LAHORE, Nov 14: The launch of a research study here on Wednesday promised to start a much-needed debate about the makeup of the political parties in Pakistan, their preferred roles and their relevance to the people in the country.
“Political Parties in Pakistan; Organisation and Power Structure,” a study put together by Prof Muhammad Wasim and Mariam Mufti, is a Lahore University of Management Sciences (LUMS) project completed in collaboration with The Asia Foundation’s Supporting Transparency, Accountability and Electoral Process in Pakistan Programme (STAEP) and with financial support from the UK Department for International Development (DFID). The research includes brief notes on a large number of big and not so big parties rounded up with information collected in interviews with politicians. The launching ceremony started with the welcome remarks by LUMS Vice-Chancellor Dr Adil Najam. Mr Najam said LUMS was a public institution and facilitated public dialogue between various stakeholders, including political parties.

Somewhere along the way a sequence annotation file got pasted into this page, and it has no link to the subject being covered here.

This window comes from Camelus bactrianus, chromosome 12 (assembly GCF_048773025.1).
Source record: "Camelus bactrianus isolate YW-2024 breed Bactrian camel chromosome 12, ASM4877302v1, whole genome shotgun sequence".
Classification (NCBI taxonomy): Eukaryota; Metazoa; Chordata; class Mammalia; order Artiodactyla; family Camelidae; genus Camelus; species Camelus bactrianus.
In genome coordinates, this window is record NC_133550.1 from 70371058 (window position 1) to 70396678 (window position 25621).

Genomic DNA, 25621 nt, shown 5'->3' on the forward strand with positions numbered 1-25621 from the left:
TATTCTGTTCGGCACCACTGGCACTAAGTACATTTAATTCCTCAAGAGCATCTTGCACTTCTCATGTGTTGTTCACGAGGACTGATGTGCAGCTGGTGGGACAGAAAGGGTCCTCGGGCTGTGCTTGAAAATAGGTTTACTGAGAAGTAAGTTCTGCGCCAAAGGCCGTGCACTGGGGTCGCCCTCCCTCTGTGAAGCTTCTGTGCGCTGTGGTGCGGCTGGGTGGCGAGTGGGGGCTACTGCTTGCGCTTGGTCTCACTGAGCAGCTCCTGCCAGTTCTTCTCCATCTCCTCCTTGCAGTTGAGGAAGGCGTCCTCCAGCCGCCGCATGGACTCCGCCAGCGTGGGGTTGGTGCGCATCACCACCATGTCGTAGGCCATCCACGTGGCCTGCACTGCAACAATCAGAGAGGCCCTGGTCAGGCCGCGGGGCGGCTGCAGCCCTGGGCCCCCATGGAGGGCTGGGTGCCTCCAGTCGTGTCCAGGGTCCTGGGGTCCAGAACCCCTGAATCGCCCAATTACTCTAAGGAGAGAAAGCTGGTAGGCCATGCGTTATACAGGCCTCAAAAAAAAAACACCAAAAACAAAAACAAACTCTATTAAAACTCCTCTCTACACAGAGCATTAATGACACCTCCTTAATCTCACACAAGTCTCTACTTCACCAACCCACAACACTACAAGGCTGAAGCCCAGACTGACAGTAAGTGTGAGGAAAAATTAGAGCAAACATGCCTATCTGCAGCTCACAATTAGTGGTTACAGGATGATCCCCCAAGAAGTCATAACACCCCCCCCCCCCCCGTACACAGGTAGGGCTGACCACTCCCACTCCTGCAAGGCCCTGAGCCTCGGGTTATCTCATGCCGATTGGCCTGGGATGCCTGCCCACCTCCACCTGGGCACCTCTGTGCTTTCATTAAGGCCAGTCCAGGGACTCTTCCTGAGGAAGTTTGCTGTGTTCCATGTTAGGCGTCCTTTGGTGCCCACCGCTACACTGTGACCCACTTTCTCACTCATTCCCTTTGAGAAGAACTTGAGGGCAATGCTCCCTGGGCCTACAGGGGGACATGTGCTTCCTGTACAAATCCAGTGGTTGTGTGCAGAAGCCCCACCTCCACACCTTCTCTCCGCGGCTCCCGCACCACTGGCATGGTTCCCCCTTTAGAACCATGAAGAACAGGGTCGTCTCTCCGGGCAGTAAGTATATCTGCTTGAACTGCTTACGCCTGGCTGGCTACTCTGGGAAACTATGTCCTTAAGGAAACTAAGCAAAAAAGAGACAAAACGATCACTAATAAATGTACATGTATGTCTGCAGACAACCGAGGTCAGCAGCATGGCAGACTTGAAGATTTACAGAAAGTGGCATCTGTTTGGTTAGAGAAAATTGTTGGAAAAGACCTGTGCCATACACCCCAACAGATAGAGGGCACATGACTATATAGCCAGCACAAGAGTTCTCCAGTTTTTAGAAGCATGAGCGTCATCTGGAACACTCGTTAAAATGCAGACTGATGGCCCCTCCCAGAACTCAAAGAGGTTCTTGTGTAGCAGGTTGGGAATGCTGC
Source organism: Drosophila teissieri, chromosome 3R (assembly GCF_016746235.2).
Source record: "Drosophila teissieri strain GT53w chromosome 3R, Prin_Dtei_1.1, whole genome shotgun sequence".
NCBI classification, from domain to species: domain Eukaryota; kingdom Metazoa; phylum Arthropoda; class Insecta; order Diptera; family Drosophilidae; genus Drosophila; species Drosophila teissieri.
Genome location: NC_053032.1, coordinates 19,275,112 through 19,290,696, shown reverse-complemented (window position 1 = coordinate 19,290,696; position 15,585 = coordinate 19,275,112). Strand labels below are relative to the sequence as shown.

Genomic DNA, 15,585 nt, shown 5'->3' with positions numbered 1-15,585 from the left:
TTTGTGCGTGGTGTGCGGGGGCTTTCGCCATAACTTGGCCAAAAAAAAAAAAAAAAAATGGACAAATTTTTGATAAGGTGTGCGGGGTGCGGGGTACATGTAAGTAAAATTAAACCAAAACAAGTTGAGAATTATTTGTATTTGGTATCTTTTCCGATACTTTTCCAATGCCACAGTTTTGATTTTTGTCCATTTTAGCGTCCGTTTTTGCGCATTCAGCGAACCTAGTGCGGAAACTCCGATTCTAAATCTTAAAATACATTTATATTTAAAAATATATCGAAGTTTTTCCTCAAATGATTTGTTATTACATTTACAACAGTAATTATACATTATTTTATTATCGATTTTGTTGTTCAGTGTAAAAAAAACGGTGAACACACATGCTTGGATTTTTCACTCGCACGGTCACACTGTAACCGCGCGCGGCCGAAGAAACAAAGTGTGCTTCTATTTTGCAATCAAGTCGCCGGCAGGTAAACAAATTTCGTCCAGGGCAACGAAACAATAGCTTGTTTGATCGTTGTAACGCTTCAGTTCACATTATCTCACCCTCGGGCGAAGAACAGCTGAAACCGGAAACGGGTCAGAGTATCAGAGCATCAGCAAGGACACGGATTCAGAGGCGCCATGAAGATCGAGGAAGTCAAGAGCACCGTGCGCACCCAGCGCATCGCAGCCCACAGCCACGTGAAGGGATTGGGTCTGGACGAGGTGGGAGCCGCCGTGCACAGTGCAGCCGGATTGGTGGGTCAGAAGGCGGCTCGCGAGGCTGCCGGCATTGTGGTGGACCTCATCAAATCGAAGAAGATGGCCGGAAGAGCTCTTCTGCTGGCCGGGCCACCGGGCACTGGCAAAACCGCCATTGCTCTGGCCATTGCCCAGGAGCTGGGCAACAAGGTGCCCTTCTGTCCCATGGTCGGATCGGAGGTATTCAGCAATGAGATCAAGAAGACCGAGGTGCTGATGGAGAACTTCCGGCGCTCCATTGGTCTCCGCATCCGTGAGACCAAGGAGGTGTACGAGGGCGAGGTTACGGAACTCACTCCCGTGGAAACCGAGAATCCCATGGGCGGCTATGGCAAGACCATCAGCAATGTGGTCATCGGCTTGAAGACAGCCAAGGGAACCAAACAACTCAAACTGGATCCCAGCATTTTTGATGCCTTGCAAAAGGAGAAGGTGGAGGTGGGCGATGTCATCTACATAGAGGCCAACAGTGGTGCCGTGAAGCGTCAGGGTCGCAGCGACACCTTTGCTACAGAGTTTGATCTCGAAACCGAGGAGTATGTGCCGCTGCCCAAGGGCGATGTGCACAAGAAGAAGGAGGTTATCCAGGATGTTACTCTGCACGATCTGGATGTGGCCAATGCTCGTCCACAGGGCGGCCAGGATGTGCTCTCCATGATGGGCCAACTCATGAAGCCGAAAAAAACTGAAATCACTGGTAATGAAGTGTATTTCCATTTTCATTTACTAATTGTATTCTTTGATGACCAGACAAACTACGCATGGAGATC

Mr Gareth Aicken, country representative of The Asia Foundation, said his organisation had been working in Pakistan since 1954, and was committed to a just and prosperous Asia Pacific. The foundation was working in the areas of governance, gender, economic reforms and development. The STAEP Programme was aimed at building citizen-state relationships and supporting the political parties to be better organised and more responsive to the citizens. In future, The Asia Foundation planned to hold consultation with political parties on the code of conduct and capacity-enhancement of the political parties at the district level with reference to the 18th Amendment.